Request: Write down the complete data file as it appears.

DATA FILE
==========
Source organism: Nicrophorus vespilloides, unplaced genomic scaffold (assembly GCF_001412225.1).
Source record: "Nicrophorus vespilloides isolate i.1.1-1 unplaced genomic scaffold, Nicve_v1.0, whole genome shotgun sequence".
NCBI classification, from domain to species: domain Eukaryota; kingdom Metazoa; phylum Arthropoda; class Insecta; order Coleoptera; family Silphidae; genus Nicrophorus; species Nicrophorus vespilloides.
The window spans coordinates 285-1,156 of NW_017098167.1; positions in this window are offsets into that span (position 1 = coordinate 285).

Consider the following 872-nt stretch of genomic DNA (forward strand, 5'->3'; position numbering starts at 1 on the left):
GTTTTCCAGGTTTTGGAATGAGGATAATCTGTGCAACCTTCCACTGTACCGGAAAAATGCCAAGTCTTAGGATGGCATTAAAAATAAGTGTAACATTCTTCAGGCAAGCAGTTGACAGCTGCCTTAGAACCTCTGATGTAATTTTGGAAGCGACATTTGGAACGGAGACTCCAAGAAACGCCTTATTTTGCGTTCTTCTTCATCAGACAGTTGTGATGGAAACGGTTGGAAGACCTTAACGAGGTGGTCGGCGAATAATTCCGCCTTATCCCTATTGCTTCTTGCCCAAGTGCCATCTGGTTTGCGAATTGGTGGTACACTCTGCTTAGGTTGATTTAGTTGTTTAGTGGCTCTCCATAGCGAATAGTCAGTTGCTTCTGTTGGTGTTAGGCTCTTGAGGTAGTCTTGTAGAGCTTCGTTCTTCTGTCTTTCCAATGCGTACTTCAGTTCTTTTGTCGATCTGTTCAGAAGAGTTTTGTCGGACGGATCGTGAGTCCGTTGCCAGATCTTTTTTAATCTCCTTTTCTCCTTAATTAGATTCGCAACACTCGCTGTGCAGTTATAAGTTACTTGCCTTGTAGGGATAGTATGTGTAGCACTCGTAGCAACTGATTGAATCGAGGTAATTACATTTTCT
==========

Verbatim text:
Source organism: Nicrophorus vespilloides, unplaced genomic scaffold (assembly GCF_001412225.1).
Source record: "Nicrophorus vespilloides isolate i.1.1-1 unplaced genomic scaffold, Nicve_v1.0, whole genome shotgun sequence".
NCBI classification, from domain to species: domain Eukaryota; kingdom Metazoa; phylum Arthropoda; class Insecta; order Coleoptera; family Silphidae; genus Nicrophorus; species Nicrophorus vespilloides.
The window spans coordinates 285-1,156 of NW_017098167.1; positions in this window are offsets into that span (position 1 = coordinate 285).

Consider the following 872-nt stretch of genomic DNA (forward strand, 5'->3'; position numbering starts at 1 on the left):
GTTTTCCAGGTTTTGGAATGAGGATAATCTGTGCAACCTTCCACTGTACCGGAAAAATGCCAAGTCTTAGGATGGCATTAAAAATAAGTGTAACATTCTTCAGGCAAGCAGTTGACAGCTGCCTTAGAACCTCTGATGTAATTTTGGAAGCGACATTTGGAACGGAGACTCCAAGAAACGCCTTATTTTGCGTTCTTCTTCATCAGACAGTTGTGATGGAAACGGTTGGAAGACCTTAACGAGGTGGTCGGCGAATAATTCCGCCTTATCCCTATTGCTTCTTGCCCAAGTGCCATCTGGTTTGCGAATTGGTGGTACACTCTGCTTAGGTTGATTTAGTTGTTTAGTGGCTCTCCATAGCGAATAGTCAGTTGCTTCTGTTGGTGTTAGGCTCTTGAGGTAGTCTTGTAGAGCTTCGTTCTTCTGTCTTTCCAATGCGTACTTCAGTTCTTTTGTCGATCTGTTCAGAAGAGTTTTGTCGGACGGATCGTGAGTCCGTTGCCAGATCTTTTTTAATCTCCTTTTCTCCTTAATTAGATTCGCAACACTCGCTGTGCAGTTATAAGTTACTTGCCTTGTAGGGATAGTATGTGTAGCACTCGTAGCAACTGATTGAATCGAGGTAATTACATTTTCT